TRCA Terrestrial Monitoring: What are the Plants and Animals Telling Us?

A number of both good and bad news stories have been brought to our attention in the recent Terrestrial Long-term Monitoring, Spatial and Temporal Trends 2008-2014 report produced by TRCA’s Environmental Monitoring and Data Management team. Using data collected from long-term monitoring sites, the report uses specific measures of biodiversity to provide an update on how TRCA’s wetland, forest and meadow communities are changing over time, as well as examining the differences in ecological health between urban and rural sites.

What are the Data Telling Us?


The good news is that TRCA’s regional forests consist primarily of native trees (83%) in healthy condition with very few showing signs of severe decline (1.6%). It is expected, however, that the current low tree mortality rate (approximately 0.5% dying each year) will likely climb in the future as a result of the damage inflicted by the spread of the Emerald Ash Borer and by the December 2013 ice storm that hit Toronto and the surrounding region.

TRCA terrestrial monitoring team studying plant and animal species in a forest area

Garlic mustard, a non-native plant that is displacing native groundcover, is also increasing across the regional forest plots, especially in urban sites. Urbanization has led to more generalist forest flora communities, containing fewer sensitive species and more exotic species such as garlic mustard.

Overall forest birds are proving more susceptible to impacts in urban areas compared to meadow or wetland bird communities. The number of forest-dependent birds was lower in urban forests compared to rural ones, including Regional Species of Conservation Concern.

Most concerning is the serious decline of sensitive ground-nesting birds (e.g. ovenbird) at rural sites. Birds that nest and forage on the ground are extremely susceptible to urbanization e.g. the proliferation of informal trails bring increased traffic and noise from hikers and off-leash dogs.


There has been a slight increase in sensitive meadow bird species within rural sites, despite an overall decline in abundance of meadow-dependent species across the region since 2008. This decline is cause for concern as it mirrors the downward spiral of grassland breeding bird populations across North America since the 1960’s, as reported by the North American Breeding Bird Survey.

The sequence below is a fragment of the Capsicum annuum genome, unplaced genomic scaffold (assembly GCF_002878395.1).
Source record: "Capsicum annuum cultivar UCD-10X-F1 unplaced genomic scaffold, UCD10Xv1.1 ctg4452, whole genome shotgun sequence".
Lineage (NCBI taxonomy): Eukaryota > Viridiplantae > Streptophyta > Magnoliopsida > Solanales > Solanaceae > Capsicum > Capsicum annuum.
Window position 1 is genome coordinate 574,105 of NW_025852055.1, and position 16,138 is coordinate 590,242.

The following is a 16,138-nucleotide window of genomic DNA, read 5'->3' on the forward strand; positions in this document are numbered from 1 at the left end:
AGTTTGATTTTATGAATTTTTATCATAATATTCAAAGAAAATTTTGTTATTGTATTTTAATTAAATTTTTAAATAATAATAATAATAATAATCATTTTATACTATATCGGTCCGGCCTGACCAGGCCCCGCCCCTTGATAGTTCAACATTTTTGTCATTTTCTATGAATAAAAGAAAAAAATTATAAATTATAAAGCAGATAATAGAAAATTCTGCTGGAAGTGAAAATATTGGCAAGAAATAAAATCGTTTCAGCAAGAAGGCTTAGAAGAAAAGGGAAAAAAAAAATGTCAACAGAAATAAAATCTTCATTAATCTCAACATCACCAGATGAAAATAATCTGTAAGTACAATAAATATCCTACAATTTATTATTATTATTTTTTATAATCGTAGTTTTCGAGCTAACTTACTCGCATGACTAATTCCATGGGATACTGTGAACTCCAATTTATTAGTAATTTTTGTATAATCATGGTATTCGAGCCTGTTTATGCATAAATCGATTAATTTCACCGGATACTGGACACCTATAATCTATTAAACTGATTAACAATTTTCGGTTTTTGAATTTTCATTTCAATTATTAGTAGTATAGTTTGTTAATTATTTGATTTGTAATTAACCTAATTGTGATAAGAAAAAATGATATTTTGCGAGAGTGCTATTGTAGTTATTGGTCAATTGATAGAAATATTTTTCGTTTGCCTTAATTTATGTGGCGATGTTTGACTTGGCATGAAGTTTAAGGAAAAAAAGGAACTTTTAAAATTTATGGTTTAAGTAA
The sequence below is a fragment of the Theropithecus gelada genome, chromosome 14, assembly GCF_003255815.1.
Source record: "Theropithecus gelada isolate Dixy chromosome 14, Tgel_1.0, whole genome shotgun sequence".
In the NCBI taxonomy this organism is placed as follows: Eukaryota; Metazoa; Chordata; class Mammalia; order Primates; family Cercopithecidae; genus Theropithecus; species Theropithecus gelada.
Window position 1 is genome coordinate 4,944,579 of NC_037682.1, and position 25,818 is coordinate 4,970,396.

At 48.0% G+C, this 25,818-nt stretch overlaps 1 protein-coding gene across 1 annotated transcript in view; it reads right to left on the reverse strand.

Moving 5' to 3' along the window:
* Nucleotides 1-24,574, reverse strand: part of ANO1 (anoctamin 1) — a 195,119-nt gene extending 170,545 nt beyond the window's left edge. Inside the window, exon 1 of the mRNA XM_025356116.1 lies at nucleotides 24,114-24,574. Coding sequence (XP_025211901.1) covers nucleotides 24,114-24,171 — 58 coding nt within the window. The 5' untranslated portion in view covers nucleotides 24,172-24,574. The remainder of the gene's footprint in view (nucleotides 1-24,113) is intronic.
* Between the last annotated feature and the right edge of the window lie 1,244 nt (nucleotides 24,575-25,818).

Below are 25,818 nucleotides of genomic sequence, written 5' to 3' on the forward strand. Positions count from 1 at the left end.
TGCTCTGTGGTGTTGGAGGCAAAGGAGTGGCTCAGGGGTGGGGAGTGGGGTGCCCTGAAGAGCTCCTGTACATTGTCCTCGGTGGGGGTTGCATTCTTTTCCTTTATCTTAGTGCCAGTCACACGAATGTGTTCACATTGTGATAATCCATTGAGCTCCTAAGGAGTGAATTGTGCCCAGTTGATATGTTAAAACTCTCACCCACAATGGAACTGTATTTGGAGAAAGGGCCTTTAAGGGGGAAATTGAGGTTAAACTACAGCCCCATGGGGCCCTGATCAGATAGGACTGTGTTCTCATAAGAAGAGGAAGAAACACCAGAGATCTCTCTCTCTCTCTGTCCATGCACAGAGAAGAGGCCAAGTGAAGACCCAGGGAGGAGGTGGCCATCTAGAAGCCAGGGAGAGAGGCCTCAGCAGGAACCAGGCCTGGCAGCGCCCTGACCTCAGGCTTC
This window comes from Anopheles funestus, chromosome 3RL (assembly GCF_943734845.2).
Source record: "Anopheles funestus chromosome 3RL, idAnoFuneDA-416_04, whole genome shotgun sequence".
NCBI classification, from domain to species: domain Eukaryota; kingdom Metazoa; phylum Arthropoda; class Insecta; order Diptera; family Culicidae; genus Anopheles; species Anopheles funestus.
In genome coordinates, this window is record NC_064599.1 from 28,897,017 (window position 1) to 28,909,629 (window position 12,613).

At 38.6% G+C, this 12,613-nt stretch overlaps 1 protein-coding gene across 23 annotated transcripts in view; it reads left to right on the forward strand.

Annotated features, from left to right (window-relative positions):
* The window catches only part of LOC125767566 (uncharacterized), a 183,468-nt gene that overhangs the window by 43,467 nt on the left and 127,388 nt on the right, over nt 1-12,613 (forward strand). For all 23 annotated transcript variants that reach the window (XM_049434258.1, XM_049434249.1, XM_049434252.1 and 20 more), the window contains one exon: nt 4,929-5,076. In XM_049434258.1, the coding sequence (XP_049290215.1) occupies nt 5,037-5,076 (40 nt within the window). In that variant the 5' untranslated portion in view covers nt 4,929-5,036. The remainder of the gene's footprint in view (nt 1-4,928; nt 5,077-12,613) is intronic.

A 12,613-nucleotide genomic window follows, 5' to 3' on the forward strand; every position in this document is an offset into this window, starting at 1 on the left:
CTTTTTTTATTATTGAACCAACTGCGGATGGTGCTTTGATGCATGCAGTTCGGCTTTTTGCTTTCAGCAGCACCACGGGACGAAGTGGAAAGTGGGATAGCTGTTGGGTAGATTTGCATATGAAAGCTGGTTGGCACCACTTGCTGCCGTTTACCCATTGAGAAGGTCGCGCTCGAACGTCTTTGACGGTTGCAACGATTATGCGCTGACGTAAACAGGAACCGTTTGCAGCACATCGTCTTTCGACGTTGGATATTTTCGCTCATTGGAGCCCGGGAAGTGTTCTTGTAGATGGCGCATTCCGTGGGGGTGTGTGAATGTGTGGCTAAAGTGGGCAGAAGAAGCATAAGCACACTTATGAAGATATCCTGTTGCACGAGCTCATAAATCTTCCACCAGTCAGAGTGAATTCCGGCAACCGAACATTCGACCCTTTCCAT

TRCA terrestrial monitoring team studying plant and animal species in a meadow area

This downhill trend is thought to be a result of many factors including habitat fragmentation in rural landscapes, which in turn contributes to higher predation rates.


Frogs and toads, as well as the number of wetland-dependent birds, appear to be stable. The only species showing potential signs of decline over the past 7 years are the more sensitive wood frog and grey treefrog.

Overall regional monitoring sites in urban areas are occupied by fewer amphibians and contain less sensitive species when compared to rural sites. Spring peeper populations seem to be the most impacted by urbanization in the region, with very few found in the more developed sites.

A frog photographed by the TRCA terrestrial monitoring team in a wetland area

Urban areas are generally less favourable environments for amphibians because of the increased density of roads. Mortality from cars is a huge threat for many amphibian species who travel to find suitable breeding and overwintering habitat in adjacent forests and wetlands. Amphibians are also particularly sensitive to increased chloride (i.e. road salt) that enters wetlands from stormwater run-off.

Wetland plant communities are also showing strong, negative impacts of urbanization and the further spread of invasive common buckthorn in wetland edges needs closer surveillance.


This report shows that while many of the measures of biodiversity analyzed in this report appear to be stable over time, almost all are showing impairment due to urbanization. If the jurisdiction foresees the conversion of more rural land to urban land uses, we will expect to see drastic declines in ecosystem health in the years to come.

More research needs to be done on development and land-use planning that maintains habitat for sensitive species while still meeting the demands of a growing population. By continuing long-term monitoring across our watersheds we can inform conservation land management to negative trends in ecosystem health and provide a window of opportunity to reverse any downward trends.

Did you know? TRCA’s Environmental Monitoring and Data Management team is currently involved in two preliminary roadside ecology studies that should help in the development of wildlife crossing structures and other mitigation measures in key amphibian habitat hotspots.

Monitoring Matters! Through scientific data collection, TRCA’s Environmental Monitoring and Data Management team tell the stories about the changes affecting the natural areas and watercourses within our regions. For more information, please visit our website, follow us on Twitter, subscribe to our Monitoring Matters e-newsletter, or visit our YouTube playlist.